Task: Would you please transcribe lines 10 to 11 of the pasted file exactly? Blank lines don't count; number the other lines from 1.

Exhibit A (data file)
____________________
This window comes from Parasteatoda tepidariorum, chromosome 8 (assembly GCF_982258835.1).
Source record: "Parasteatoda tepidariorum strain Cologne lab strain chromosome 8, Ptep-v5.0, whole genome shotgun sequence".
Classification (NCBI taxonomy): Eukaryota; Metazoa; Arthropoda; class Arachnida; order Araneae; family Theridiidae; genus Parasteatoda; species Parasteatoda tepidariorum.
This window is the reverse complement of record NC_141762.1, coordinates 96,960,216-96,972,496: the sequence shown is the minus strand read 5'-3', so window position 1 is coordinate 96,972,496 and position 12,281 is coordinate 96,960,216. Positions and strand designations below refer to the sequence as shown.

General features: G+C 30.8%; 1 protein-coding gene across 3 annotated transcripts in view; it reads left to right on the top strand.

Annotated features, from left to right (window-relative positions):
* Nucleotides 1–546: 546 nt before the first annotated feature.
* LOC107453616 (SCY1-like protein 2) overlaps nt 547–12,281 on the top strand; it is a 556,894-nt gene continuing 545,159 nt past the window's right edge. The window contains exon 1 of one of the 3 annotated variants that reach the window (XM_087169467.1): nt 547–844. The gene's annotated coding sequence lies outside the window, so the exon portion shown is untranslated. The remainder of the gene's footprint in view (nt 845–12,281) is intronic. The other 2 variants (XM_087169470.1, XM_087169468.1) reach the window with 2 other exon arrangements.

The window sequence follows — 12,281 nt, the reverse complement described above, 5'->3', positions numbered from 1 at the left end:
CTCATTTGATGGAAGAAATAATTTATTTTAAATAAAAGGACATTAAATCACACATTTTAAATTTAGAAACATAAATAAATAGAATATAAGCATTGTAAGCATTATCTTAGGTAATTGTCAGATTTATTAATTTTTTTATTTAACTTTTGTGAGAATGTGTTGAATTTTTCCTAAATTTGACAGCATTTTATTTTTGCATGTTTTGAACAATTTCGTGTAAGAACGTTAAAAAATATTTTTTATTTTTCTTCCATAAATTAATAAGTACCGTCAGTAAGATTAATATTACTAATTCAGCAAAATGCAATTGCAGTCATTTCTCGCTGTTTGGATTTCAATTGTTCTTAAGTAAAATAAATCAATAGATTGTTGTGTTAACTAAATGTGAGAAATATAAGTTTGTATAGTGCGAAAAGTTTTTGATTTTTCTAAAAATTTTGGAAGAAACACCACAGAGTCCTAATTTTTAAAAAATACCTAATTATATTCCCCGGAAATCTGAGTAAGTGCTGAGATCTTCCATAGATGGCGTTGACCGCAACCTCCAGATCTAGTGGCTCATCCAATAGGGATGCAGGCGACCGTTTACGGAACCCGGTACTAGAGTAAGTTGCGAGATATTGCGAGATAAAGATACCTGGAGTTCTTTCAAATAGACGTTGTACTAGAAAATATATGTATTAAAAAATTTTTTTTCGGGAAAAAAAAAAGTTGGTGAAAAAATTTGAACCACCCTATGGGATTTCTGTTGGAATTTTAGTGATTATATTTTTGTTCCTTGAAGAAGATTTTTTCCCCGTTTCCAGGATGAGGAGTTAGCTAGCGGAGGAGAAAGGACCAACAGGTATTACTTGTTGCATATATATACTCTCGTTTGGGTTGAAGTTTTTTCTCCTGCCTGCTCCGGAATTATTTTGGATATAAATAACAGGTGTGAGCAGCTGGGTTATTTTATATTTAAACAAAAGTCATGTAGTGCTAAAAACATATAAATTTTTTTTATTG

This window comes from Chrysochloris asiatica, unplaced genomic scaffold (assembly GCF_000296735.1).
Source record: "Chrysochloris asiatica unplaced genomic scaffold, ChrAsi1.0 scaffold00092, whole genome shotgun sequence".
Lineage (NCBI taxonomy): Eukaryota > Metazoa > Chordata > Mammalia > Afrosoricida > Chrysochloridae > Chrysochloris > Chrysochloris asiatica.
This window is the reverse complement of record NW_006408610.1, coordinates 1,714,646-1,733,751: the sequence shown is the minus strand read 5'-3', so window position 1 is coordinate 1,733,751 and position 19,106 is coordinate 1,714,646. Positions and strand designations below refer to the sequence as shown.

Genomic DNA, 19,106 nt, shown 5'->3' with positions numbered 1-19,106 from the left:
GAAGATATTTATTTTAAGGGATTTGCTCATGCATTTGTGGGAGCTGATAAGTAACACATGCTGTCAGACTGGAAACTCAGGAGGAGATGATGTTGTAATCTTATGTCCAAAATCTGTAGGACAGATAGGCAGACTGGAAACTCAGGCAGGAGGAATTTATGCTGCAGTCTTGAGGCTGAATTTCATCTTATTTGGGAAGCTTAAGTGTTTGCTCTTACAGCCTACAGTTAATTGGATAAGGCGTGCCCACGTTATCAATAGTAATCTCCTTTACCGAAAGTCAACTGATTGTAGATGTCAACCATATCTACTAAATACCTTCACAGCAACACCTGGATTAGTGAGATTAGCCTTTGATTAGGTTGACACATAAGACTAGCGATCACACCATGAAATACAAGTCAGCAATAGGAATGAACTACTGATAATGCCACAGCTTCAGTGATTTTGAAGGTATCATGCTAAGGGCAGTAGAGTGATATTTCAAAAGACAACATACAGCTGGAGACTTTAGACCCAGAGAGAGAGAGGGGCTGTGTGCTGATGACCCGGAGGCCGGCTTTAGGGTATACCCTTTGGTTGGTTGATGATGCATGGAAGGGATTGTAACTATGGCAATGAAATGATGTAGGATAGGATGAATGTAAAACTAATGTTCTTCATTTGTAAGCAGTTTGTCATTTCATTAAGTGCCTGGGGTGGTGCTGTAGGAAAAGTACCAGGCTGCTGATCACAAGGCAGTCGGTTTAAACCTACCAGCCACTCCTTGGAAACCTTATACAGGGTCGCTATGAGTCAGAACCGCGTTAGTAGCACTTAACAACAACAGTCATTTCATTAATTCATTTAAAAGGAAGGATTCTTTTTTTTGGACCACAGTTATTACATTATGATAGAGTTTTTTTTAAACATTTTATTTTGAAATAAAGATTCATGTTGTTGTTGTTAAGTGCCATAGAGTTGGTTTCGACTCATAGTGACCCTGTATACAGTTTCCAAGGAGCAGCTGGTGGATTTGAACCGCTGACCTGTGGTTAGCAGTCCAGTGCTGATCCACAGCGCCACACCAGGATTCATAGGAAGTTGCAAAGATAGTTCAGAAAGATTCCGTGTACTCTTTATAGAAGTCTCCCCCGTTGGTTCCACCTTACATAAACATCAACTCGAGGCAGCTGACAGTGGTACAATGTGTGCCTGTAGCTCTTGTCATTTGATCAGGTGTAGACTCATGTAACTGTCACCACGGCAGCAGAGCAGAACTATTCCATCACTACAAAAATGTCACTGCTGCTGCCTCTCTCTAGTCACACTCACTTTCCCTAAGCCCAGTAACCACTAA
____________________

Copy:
CTCATTTGATGGAAGAAATAATTTATTTTAAATAAAAGGACATTAAATCACACATTTTAAATTTAGAAACATAAATAAATAGAATATAAGCATTGTAAGCATTATCTTAGGTAATTGTCAGATTTATTAATTTTTTTATTTAACTTTTGTGAGAATGTGTTGAATTTTTCCTAAATTTGACAGCATTTTATTTTTGCATGTTTTGAACAATTTCGTGTAAGAACGTTAAAAAATATTTTTTATTTTTCTTCCATAAATTAATAAGTACCGTCAGTAAGATTAATATTACTAATTCAGCAAAATGCAATTGCAGTCATTTCTCGCTGTTTGGATTTCAATTGTTCTTAAGTAAAATAAATCAATAGATTGTTGTGTTAACTAAATGTGAGAAATATAAGTTTGTATAGTGCGAAAAGTTTTTGATTTTTCTAAAAATTTTGGAAGAAACACCACAGAGTCCTAATTTTTAAAAAATACCTAATTATATTCCCCGGAAATCTGAGTAAGTGCTGAGATCTTCCATAGATGGCGTTGACCGCAACCTCCAGATCTAGTGGCTCATCCAATAGGGATGCAGGCGACCGTTTACGGAACCCGGTACTAGAGTAAGTTGCGAGATATTGCGAGATAAAGATACCTGGAGTTCTTTCAAATAGACGTTGTACTAGAAAATATATGTATTAAAAAATTTTTTTTCGGGAAAAAAAAAAGTTGGTGAAAAAATTTGAACCACCCTATGGGATTTCTGTTGGAATTTTAGTGATTATATTTTTGTTCCTTGAAGAAGATTTTTTCCCCGTTTCCAGGATGAGGAGTTAGCTAGCGGAGGAGAAAGGACCAACAGGTATTACTTGTTGCATATATATACTCTCGTTTGGGTTGAAGTTTTTTCTCCTGCCTGCTCCGGAATTATTTTGGATATAAATAACAGGTGTGAGCAGCTGGGTTATTTTATATTTAAACAAAAGTCATGTAGTGCTAAAAACATATAAATTTTTTTTATTG

This window comes from Chrysochloris asiatica, unplaced genomic scaffold (assembly GCF_000296735.1).